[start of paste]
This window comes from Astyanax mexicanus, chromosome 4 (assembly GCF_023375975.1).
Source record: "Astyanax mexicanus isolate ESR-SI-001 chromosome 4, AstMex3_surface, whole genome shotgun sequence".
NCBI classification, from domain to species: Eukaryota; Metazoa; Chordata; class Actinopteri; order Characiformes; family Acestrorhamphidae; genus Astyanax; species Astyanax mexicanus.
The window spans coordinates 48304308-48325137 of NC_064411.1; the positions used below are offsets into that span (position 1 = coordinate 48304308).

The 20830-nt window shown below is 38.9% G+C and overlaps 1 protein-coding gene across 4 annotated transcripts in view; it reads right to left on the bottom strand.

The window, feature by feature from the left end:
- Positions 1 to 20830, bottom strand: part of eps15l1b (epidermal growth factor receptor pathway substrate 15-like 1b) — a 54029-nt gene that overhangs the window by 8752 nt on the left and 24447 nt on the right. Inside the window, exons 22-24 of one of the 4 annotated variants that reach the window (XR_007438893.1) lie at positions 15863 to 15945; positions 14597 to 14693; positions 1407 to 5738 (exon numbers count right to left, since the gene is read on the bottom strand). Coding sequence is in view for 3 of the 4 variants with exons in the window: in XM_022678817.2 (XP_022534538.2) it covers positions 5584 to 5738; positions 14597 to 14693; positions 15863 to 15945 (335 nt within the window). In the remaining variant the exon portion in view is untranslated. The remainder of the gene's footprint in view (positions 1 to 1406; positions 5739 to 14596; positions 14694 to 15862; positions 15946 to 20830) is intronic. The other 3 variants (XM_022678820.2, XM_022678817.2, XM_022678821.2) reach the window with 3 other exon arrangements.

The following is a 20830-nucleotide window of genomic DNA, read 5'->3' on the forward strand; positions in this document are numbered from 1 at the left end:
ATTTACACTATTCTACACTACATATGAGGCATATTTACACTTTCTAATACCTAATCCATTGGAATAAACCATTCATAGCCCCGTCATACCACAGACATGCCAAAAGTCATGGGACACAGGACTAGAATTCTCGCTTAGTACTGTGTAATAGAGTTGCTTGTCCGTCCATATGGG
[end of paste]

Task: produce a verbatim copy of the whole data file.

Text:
This window comes from Astyanax mexicanus, chromosome 4 (assembly GCF_023375975.1).
Source record: "Astyanax mexicanus isolate ESR-SI-001 chromosome 4, AstMex3_surface, whole genome shotgun sequence".
NCBI classification, from domain to species: Eukaryota; Metazoa; Chordata; class Actinopteri; order Characiformes; family Acestrorhamphidae; genus Astyanax; species Astyanax mexicanus.
The window spans coordinates 48304308-48325137 of NC_064411.1; the positions used below are offsets into that span (position 1 = coordinate 48304308).

The 20830-nt window shown below is 38.9% G+C and overlaps 1 protein-coding gene across 4 annotated transcripts in view; it reads right to left on the bottom strand.

The window, feature by feature from the left end:
- Positions 1 to 20830, bottom strand: part of eps15l1b (epidermal growth factor receptor pathway substrate 15-like 1b) — a 54029-nt gene that overhangs the window by 8752 nt on the left and 24447 nt on the right. Inside the window, exons 22-24 of one of the 4 annotated variants that reach the window (XR_007438893.1) lie at positions 15863 to 15945; positions 14597 to 14693; positions 1407 to 5738 (exon numbers count right to left, since the gene is read on the bottom strand). Coding sequence is in view for 3 of the 4 variants with exons in the window: in XM_022678817.2 (XP_022534538.2) it covers positions 5584 to 5738; positions 14597 to 14693; positions 15863 to 15945 (335 nt within the window). In the remaining variant the exon portion in view is untranslated. The remainder of the gene's footprint in view (positions 1 to 1406; positions 5739 to 14596; positions 14694 to 15862; positions 15946 to 20830) is intronic. The other 3 variants (XM_022678820.2, XM_022678817.2, XM_022678821.2) reach the window with 3 other exon arrangements.

The following is a 20830-nucleotide window of genomic DNA, read 5'->3' on the forward strand; positions in this document are numbered from 1 at the left end:
ATTTACACTATTCTACACTACATATGAGGCATATTTACACTTTCTAATACCTAATCCATTGGAATAAACCATTCATAGCCCCGTCATACCACAGACATGCCAAAAGTCATGGGACACAGGACTAGAATTCTCGCTTAGTACTGTGTAATAGAGTTGCTTGTCCGTCCATATGGG